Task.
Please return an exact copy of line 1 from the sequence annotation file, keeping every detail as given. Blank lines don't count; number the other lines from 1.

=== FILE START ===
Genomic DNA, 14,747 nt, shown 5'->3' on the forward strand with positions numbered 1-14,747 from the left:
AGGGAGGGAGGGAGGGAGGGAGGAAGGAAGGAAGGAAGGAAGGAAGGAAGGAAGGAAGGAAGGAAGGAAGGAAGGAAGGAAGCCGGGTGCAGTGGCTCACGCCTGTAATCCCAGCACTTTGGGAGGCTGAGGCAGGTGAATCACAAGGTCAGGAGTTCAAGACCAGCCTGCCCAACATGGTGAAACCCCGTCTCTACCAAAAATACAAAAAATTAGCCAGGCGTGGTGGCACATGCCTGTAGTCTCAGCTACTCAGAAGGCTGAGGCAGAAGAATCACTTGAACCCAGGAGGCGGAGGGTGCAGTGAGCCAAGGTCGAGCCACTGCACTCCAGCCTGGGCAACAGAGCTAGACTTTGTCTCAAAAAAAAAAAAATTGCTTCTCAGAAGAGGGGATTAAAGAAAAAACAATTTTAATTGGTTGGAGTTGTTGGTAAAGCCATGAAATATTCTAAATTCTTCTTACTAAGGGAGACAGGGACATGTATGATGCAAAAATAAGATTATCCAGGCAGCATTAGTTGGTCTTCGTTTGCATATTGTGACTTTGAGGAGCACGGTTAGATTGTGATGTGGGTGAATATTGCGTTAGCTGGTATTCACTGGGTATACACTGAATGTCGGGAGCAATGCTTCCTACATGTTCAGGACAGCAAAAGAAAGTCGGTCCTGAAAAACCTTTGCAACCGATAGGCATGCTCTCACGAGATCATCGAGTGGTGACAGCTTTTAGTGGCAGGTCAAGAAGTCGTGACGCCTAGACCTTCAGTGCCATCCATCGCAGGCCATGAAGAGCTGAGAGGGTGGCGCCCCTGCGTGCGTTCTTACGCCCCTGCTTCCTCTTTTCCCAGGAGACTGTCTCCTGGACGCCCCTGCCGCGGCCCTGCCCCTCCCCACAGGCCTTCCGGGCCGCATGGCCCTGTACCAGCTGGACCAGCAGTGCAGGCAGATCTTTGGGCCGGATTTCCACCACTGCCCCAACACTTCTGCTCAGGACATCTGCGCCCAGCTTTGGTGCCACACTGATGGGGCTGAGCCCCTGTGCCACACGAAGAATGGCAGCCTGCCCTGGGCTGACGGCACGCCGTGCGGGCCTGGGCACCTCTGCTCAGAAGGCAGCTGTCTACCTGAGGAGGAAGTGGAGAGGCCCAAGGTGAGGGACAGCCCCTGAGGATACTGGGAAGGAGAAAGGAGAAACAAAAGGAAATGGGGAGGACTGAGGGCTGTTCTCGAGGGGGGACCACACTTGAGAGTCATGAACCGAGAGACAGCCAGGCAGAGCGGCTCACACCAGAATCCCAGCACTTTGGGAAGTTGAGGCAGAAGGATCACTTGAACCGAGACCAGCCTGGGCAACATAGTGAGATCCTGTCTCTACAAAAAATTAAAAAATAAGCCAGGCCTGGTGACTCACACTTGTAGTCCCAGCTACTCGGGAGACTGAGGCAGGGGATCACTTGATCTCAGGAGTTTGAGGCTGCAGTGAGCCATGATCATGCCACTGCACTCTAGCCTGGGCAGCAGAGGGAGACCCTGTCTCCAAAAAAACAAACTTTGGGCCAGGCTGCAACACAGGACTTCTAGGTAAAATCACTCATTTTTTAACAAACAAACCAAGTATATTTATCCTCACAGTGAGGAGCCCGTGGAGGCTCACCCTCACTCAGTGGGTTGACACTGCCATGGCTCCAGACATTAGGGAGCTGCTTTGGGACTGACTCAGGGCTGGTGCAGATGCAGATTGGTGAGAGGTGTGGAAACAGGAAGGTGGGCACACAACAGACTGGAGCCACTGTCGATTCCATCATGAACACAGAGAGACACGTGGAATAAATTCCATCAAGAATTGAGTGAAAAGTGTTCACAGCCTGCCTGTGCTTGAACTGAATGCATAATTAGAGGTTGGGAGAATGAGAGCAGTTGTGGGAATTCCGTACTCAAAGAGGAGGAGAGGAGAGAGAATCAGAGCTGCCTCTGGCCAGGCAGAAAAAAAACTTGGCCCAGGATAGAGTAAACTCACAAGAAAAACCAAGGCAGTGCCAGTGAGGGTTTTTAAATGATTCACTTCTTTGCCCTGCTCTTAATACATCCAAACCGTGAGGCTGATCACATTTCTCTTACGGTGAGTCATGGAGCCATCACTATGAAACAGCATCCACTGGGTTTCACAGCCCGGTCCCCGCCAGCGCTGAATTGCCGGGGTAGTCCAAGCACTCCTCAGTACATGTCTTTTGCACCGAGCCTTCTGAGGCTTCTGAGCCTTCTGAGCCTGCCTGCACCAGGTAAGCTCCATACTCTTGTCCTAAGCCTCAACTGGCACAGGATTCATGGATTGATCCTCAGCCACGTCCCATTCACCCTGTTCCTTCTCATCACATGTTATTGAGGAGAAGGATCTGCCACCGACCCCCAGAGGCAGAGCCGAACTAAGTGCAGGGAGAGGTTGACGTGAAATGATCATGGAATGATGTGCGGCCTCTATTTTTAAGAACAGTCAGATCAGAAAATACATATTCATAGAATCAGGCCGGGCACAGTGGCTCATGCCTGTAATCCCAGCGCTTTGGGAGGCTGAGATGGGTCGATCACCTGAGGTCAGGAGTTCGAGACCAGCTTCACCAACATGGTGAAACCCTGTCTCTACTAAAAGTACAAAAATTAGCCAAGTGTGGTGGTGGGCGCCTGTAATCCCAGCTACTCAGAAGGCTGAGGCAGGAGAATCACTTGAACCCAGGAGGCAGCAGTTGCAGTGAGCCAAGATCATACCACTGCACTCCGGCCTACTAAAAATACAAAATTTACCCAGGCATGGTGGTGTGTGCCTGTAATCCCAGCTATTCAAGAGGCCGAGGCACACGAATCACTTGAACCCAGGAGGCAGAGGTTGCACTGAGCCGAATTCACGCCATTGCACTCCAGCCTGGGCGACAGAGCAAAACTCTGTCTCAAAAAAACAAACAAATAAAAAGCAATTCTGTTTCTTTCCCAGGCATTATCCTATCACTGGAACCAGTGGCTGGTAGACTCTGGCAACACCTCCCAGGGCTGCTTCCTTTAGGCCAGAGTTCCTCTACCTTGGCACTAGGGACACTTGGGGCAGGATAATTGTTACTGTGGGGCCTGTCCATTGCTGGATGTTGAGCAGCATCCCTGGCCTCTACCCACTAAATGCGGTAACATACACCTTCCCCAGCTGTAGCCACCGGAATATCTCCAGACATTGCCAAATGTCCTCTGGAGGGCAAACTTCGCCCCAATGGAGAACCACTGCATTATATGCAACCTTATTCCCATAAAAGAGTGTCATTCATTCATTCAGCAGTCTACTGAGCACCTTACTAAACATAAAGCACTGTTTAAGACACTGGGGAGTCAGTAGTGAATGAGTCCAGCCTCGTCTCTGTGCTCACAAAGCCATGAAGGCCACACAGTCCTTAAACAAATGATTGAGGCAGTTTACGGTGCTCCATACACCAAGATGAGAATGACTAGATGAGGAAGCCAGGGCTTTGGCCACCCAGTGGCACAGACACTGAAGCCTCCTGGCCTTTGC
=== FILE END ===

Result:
Genomic DNA, 14,747 nt, shown 5'->3' on the forward strand with positions numbered 1-14,747 from the left: